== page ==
The last time we saw Taylor Alison Swift on the big screen, she was unceremoniously pushed under a moving vehicle in David O. Russell’s Amsterdam. The time before that was the actual car crash that is Cats. This latest slice of cinéma véri-Tay sees the singer-songwriter-champion-of-the-friendship-bracelet back on home turf — an extravagant, big-ass concert flick spanning her entire career.
Shot over three nights in Los Angeles’ SoFi Stadium filled with 70,000 fans, Taylor Swift: The Eras Tour distils, in Swift’s words, “17 years of music, one era at a time”, each presented as its own epoch with different staging, costumes and moods (happily for the great unwashed, the eras are signposted on screen). There’s Lover (a Luc Besson-esque sci-fi film), Evermore (the New Forest at dawn), Reputation (more snakes than the Well of Souls), Folklore (a grand woodland cabin straight out of Grand Designs). The impressive stagecraft is all slickly, if impersonally, captured by director Sam Wrench, who has done similar huge scale things with Billie Eilish, Lizzo and BTS, running through all the moves in the modern concert movie playbook — eye catching drone shots for scale, endless cutaways to fans mouthing lyrics for intimacy. But, along with his five editors, he makes the smart choice of letting Swift strut her stuff without over-cutting to gussy up energy and excitement — he has the confidence to know his star is enough.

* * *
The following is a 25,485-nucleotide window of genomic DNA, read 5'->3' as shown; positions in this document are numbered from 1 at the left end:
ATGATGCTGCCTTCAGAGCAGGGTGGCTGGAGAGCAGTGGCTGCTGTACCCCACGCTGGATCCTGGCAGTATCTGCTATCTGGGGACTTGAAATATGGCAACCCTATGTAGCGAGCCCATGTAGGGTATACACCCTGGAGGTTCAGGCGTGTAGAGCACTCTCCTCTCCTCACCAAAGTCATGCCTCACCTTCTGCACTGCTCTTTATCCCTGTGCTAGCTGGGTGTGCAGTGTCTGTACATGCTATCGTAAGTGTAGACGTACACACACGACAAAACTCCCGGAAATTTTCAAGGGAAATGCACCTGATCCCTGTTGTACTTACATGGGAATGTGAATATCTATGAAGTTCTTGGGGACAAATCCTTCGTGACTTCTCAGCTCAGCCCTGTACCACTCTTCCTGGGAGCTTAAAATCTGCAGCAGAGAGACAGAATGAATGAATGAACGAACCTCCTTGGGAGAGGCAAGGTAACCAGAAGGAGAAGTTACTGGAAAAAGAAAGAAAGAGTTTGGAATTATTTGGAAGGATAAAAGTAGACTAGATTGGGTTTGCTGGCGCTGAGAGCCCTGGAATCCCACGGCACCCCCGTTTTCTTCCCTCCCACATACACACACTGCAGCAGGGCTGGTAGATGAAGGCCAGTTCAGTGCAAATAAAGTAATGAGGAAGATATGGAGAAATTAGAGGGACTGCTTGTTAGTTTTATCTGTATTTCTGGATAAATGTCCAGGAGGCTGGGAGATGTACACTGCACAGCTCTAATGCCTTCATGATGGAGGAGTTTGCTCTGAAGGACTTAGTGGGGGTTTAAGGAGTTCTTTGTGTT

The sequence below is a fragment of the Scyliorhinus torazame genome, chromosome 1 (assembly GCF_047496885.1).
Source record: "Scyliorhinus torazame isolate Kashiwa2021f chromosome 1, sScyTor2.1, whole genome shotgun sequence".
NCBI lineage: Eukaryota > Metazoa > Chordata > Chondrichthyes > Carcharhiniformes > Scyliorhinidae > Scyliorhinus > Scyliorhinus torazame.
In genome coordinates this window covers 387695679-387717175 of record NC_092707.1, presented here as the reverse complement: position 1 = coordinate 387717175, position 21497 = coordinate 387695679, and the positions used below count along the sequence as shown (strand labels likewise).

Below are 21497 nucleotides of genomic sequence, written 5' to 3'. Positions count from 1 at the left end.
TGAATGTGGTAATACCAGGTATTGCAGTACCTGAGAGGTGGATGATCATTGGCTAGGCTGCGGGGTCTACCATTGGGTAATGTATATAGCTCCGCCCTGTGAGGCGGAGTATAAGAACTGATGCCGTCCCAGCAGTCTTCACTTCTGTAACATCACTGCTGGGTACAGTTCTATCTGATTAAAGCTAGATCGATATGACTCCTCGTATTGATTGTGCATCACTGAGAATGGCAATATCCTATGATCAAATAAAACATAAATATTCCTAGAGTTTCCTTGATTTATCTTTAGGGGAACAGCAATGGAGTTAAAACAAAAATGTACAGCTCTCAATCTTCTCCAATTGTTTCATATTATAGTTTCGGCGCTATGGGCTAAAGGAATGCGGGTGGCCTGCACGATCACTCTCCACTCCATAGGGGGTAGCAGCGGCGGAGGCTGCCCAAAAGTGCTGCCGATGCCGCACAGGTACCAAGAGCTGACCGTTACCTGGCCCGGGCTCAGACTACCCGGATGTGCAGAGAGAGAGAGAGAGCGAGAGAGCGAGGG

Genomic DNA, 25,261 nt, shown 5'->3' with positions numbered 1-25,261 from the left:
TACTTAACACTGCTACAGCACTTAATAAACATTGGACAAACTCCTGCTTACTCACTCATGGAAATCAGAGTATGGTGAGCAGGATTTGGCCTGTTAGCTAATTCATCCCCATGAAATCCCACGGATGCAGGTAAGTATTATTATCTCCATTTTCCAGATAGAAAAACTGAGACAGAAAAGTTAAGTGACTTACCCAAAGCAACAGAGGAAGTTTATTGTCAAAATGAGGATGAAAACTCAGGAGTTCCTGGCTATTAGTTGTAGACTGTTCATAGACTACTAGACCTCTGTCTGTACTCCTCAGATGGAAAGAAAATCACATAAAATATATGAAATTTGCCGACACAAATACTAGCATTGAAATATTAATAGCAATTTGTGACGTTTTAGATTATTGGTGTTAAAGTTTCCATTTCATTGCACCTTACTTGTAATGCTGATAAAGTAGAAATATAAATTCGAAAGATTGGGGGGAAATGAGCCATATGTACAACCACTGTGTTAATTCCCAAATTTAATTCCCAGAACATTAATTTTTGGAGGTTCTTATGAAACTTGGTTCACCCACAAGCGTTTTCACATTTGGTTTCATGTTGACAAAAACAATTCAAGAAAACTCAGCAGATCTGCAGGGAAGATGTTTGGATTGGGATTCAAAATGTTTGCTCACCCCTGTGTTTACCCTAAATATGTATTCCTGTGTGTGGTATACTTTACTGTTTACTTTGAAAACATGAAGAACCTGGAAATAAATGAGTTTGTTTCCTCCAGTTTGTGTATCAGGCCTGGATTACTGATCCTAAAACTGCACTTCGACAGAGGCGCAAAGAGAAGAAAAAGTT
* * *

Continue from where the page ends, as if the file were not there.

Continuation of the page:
It’s a portrait of an artist both on fire and still evolving
For the best reason to see The Eras Tour is to marvel at Swift. As a writer, she is playful and perceptive, bombastic and confessional, invoking every conceivable mood and nailing it. Of course, there are songs about getting over exes (‘Champagne Problems’ and a 10-minute acoustic version of ‘All Too Well’ simmer with anger) but there is more on Swift’s mind here, skewering topics ranging from homophobia (“‘Cause shade never made anyone less gay”) and workplace gender hypocrisy (“If I was a man, then I’d be The Man.”)
As a performer, even when revisiting songs about high school and teenage break-ups that are long behind her, she commits. The joyous stomps of ‘Never Getting Back Together’ and ‘I Knew You Were Trouble’ (the Red album set is bathed in more scarlet than Snoke’s throne room), the pop perfection of 1989’s ‘Blank Space’ into ‘Shake It Off’ into ‘Bad Blood’, the vivid storytelling of ‘Betty’ and ‘The Last American Dynasty.’ It’s a portrait of an artist both on fire and still evolving. The between-songs banter is mostly paying tribute to the crowd, the most interesting insight coming during Folklore, when Swift admits she sees herself as a woodsy Victorian lady rather than who she is: “an old millennial woman covered in cat hair watching 700 hours of TV.” Global megastars, they are just like us.
It’s a downside of the Eras format that closing on the latest album Midnights — disappointingly ‘Mastermind’ is not about Clive Myrie — delivers a low-key last stretch compared to more obvious crowd-pleasing bangers. At 169 minutes, there is also a sense, like the early Harry Potter films, the filmmakers are frightened to editorialise in case they upset the faithful (only a couple of tracks of the tour are absent). But, as a showcase and celebration of 17 years of boundless creativity, smart song writing craft mixed with hard graft and her willingness to go the extra mile for the audience, The Eras Tour gets it pretty much right. And you don’t have to wait hours to get out of the car park.